A2P messaging will more than double in value over the next five years. What’s behind this projected growth? And how can the industry make sure it grasps the opportunity? Nick Lane, chief insight analyst at Mobilesquared shares his thoughts…
In 2017, enterprises sent 1.7 trillion A2P messages to their customers. By 2022, they will send 2.7 trillion.
It’s easy to toss around numbers like these. But think for a minute what 2.7 trillion actually looks like.
This is astonishing. Especially when you consider that the A2P messaging market scarcely existing a decade ago.
But there’s a simple reason for this spectacular growth: A2P messaging works. Recipients are far more likely to read and respond to texts than most other types of communication.
Brands know this. Now, they are escalating their commitment to the channel.
So says Nick Lane, chief insight analyst and founder of Mobilesquared, which reported the 2.7 trillion stat. Lane was speaking to MEF about the A2P messaging market as part of an Executive Insights series supported by RealNetworks.
“There’s huge growth in the number of enterprises seeing the value of communicating with their customer bases in this way,” he says.
“They know that around 98 per cent of people read messages inside a couple of minutes. That’s a compelling statistic, and they see that it is a big advantage over email, which has such frustrating open and read rates.
We think GDPR could drive growth… Enterprises now know they need to get their databases in shape and ensure that customers want to hear from them”
“But also, customers are willing to reciprocate. They want to be kept informed by brands, to get help managing their day or get access to information or discounts. They’re buying into this concept of a value exchange with brands.”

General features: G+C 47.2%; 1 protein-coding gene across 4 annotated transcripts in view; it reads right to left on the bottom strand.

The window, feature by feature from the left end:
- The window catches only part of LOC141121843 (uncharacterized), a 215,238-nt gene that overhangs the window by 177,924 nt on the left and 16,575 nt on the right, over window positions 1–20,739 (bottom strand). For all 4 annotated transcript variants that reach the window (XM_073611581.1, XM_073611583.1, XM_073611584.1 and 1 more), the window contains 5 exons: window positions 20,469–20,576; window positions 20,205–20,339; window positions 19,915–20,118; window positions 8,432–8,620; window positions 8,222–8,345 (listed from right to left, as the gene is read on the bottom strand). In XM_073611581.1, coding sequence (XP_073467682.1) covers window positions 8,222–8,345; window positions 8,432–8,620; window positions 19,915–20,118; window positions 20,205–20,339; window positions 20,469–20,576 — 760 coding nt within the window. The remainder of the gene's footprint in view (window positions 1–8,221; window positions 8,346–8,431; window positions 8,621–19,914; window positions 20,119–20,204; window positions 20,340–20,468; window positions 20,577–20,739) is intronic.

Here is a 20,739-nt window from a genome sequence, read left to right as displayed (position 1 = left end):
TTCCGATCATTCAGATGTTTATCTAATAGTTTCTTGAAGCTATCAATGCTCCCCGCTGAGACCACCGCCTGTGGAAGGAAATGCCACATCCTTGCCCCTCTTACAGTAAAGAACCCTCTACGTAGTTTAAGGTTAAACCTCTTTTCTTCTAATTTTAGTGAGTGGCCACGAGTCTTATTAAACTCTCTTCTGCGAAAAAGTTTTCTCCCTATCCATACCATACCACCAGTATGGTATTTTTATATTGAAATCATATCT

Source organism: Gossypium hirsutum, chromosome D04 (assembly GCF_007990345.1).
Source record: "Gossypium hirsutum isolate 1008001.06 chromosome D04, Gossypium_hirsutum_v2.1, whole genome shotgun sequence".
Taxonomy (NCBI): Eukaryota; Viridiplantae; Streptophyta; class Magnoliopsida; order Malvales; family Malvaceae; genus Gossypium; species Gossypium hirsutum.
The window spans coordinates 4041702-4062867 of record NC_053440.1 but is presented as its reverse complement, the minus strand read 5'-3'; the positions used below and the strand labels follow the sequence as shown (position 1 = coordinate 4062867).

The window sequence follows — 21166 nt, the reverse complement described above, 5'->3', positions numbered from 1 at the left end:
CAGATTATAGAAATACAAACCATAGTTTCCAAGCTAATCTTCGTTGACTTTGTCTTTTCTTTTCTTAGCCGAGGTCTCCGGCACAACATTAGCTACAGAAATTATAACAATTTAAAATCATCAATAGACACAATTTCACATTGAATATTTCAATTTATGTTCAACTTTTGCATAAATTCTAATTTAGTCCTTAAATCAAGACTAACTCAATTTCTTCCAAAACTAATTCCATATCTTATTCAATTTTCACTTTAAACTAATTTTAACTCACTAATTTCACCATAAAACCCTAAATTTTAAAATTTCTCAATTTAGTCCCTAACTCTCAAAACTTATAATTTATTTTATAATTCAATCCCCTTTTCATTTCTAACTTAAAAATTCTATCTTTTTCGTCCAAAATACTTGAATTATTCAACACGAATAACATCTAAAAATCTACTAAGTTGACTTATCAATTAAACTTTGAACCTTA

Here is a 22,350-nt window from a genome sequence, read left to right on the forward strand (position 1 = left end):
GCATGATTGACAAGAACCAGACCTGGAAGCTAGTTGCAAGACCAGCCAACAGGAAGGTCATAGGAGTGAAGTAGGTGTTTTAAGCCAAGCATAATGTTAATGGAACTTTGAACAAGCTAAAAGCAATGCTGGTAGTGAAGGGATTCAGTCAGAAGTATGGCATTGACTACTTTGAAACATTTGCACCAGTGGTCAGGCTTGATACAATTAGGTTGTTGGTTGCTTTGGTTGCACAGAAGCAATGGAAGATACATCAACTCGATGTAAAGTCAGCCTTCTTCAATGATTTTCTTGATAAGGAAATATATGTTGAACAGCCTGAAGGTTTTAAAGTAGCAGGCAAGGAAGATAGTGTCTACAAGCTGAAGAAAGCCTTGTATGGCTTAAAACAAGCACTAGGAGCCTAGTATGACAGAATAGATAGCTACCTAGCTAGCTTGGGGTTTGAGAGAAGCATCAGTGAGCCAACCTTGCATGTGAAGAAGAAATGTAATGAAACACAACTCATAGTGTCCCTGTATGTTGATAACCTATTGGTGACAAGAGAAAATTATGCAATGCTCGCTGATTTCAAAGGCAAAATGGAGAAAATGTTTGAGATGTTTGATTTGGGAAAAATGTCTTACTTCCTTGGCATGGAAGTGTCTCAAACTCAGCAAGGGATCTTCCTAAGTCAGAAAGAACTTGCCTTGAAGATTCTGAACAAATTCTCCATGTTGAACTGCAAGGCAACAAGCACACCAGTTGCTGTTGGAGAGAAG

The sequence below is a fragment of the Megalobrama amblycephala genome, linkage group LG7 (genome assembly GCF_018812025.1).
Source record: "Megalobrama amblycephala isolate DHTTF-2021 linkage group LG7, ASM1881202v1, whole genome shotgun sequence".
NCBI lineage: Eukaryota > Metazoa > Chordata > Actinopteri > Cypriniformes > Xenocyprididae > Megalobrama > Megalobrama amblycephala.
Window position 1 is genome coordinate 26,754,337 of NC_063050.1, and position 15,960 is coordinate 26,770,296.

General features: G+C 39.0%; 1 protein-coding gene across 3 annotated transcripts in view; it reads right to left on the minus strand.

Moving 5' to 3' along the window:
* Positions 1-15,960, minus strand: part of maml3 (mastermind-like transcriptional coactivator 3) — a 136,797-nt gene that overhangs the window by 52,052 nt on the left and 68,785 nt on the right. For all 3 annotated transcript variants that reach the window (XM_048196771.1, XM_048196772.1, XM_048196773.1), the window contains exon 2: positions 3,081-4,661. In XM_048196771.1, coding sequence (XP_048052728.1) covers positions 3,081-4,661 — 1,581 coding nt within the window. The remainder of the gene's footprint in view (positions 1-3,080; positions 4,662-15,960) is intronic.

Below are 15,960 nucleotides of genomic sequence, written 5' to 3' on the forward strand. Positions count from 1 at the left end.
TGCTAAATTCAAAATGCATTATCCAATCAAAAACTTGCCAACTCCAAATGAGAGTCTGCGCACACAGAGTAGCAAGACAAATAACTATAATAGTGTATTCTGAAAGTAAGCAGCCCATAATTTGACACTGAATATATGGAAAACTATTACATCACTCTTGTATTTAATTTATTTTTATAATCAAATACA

Lane adds that, in value terms, this mainstream acceptance of enterprise messaging equates to a market worth $11.7bn last year. He says this will rise to $26.3bn by 2022*.
So what will drive the market to these new levels?
One possibility is RCS. The next generation of SMS, with its ability to add rich branded content, read receipts, group chat and more, could transform the market. Of course, there are many provisos, but Lane sees some positive signals coming from an unexpected source.
“RCS is an unknown entity,” he says. “It could be massive. We don’t know. But we have seen a rise in MMS. It’s not massive. It’s used by around 15 per cent of the hundreds of enterprises we have spoken to. But it does reflect the fact that brands want to d eliver richer messages. And maybe it’s paving way for when RCS is widely commercially launched.”
Meanwhile, in the shorter term Lane believes there are other measures enterprises can take to grow the market. He is positive about the impact of GDPR, the European legislation that will demand higher standards of security and permission around customer data.
“We think GDPR could drive growth,” he says. “Enterprises now know they need to get their databases in shape and ensure that customers want to hear from them”
He also believes the market needs to keep working on making its networks more reliable. Primarily this means tougher action on unreliable grey routes.
But technology can also help. Lane believes tools that track and analyse message traffic will enable operators to see where the leaks are. Even better, it might also help them prioritise messages – and thereby bring in tiered pricing.
“What needs to be deployed are tools that can analyse the traffic and say: we will allocate 3c to this message or 6c to this message,” says Lane.
“Operators will understand what messages are traversing their networks and be able to allocate different costs to different messages. So they will be monetising their networks through white routes, and those white routes will become transparent.
“The operators will then be able to see the find types of messages that are being delivered and allocate different costs to that.”
* Mobilesquared is currently updating its market projections, so these numbers may be amended shortly.
This Executive Insights Video Series, in association with Kontxt from RealNetworks, takes an in depth look at the next generation of messaging.